Multispectral and hyperspectral systems introduced in this chapter are broad-band and narrow-band sensors in the visible and infrared range, respectively. These sensors are mounted on different platforms, such as ground-, aerial-, and satellite-based platforms, which can acquire imaging data with a relatively high signal-to-noise ratio. Given the fact that different symptoms and physiological changes of diseases show specific responses in the reflectance spectrum, monitoring of crop diseases mainly uses the reflected spectral information in data with various spectral resolution and spatial resolution. The general process of crop disease monitoring based on reflectance spectrum involves data preparation, spectral response mechanism analysis, optimal spectral feature selection, detecting model establishment and prevention application (Figure 2). Among them, the second and third steps are of importance in spectroscopy-based approaches for crop disease detection. The detailed exploration of spectral response for each disease is the basis of following feature extraction. Each disease can show absorption and reflection peaks in different wavelengths. The narrower the band width, the more obvious and subtler these features. Some sensitive wavelengths for the disease are selected through analysis of the response for construction of a new disease vegetation index. Furthermore, for specific absorption and reflection peak of the disease, a series of spectral characteristic parameters are calculated in these ranges, including position, amplitude, area, ratio and normalized ratio. Some studies show that diseases can cause spectral changes in the regions of the blue edge, green peak, yellow edge, red valley, red edge, and near-infrared. After the construction of specific and optimal indicators for the disease of interest, detecting a specific disease or retrieving the infection severity is conducted by a variety of algorithms or their combinations. For example, some statistical discriminant analysis methods have been adopted and shown good accuracy in detecting one specific disease or differentiating diseases under relatively simple scenarios [26]. And regression-based methods are widely used to determine the infection severity of plant diseases, such as multiple linear regression and partial least squares regression [27, 28]. Compared to these linear statistical methods, many machine learning algorithms, particularly deep learning approaches, have played an important role in modeling for detecting plant diseases under some complicated scenarios [24, 25]. Large amounts of data from multi-phase images can be required when damages caused by diseases are confused with some other factors. This puts forward new and high requirements for modeling.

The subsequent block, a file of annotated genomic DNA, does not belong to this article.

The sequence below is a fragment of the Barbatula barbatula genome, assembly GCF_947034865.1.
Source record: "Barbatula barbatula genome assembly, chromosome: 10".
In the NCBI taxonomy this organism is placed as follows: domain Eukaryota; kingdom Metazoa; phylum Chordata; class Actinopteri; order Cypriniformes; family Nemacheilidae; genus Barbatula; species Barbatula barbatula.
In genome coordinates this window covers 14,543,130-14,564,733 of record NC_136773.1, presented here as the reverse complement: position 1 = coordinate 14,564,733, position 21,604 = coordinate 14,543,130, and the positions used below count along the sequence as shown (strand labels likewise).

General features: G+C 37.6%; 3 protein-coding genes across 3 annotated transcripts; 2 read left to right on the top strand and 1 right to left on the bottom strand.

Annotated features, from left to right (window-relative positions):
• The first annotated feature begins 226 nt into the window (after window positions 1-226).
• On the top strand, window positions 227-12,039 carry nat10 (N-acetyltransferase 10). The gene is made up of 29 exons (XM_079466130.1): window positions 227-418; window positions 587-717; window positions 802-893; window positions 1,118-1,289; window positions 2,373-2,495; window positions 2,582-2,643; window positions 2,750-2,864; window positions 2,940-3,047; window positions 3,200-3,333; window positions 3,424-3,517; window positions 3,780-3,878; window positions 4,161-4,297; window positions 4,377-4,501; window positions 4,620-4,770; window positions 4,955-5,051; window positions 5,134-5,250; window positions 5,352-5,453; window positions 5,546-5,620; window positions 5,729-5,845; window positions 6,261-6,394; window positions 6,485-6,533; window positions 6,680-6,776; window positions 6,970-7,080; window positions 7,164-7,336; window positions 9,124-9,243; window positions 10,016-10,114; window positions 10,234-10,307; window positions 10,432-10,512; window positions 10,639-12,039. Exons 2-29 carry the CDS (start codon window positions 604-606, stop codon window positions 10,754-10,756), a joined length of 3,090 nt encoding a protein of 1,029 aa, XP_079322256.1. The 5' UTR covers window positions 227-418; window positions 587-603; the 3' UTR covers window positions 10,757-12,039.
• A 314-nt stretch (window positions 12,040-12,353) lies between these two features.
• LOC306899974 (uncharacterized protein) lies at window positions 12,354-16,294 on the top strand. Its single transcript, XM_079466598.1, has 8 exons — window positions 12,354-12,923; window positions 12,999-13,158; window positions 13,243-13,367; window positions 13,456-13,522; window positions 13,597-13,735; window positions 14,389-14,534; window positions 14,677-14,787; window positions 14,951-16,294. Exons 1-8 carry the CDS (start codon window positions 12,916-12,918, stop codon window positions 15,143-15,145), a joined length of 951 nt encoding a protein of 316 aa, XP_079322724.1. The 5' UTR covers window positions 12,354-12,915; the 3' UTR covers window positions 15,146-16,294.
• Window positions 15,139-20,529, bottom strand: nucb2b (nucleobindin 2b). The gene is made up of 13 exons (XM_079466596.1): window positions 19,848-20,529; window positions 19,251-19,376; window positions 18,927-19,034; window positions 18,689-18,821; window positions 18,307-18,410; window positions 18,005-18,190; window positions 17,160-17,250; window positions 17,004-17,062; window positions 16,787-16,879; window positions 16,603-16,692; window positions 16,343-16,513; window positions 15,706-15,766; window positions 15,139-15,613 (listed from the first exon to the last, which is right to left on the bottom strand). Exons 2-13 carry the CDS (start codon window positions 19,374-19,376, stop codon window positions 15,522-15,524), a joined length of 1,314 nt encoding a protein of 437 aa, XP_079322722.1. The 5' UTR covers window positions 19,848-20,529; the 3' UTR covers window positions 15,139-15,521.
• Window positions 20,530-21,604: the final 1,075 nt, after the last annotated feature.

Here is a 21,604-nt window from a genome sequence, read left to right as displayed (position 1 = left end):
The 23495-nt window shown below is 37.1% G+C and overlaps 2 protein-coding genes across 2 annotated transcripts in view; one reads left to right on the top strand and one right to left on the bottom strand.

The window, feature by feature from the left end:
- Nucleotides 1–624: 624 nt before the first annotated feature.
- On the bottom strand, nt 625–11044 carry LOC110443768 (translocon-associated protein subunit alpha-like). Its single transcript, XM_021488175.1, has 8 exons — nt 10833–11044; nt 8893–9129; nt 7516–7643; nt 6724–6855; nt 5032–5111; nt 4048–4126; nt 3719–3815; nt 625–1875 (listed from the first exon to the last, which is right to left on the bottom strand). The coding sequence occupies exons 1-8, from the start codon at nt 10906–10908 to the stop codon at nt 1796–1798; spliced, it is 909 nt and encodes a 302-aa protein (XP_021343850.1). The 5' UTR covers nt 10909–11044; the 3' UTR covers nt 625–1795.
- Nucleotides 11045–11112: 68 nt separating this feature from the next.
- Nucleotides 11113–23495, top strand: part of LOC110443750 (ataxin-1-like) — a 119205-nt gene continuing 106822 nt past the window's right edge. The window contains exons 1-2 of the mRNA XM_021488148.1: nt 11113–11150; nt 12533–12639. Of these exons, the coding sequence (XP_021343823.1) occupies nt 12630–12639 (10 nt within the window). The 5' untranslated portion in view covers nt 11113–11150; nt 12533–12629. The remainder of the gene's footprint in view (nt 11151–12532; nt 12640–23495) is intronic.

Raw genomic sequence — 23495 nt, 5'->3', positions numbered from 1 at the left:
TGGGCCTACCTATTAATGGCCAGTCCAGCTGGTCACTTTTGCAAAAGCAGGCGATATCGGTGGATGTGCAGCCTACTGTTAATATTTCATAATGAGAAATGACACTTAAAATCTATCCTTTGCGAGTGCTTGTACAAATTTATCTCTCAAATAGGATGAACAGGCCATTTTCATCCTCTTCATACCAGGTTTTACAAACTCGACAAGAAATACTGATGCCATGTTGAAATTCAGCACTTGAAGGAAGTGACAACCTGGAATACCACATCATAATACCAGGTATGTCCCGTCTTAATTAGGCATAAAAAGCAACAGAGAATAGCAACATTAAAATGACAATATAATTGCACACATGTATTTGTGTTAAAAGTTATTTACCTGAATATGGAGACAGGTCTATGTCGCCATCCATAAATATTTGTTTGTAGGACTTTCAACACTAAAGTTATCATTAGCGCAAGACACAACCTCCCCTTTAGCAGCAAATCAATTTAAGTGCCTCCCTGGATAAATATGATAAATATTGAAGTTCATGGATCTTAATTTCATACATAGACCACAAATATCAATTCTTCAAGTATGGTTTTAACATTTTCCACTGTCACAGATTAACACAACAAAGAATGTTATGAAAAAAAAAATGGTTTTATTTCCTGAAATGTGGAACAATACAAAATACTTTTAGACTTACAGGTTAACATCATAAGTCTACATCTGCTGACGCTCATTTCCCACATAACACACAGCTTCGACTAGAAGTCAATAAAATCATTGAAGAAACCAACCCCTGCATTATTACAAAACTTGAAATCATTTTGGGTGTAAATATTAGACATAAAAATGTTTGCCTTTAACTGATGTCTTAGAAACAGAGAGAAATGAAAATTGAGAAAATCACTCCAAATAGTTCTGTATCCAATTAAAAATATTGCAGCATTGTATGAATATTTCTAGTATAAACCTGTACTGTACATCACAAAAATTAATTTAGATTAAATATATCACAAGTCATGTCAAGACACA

Figure 2.

A workflow for monitoring wheat disease using the VIS-IR spectroscopic technique.

3.3 Fluorescence spectroscopy system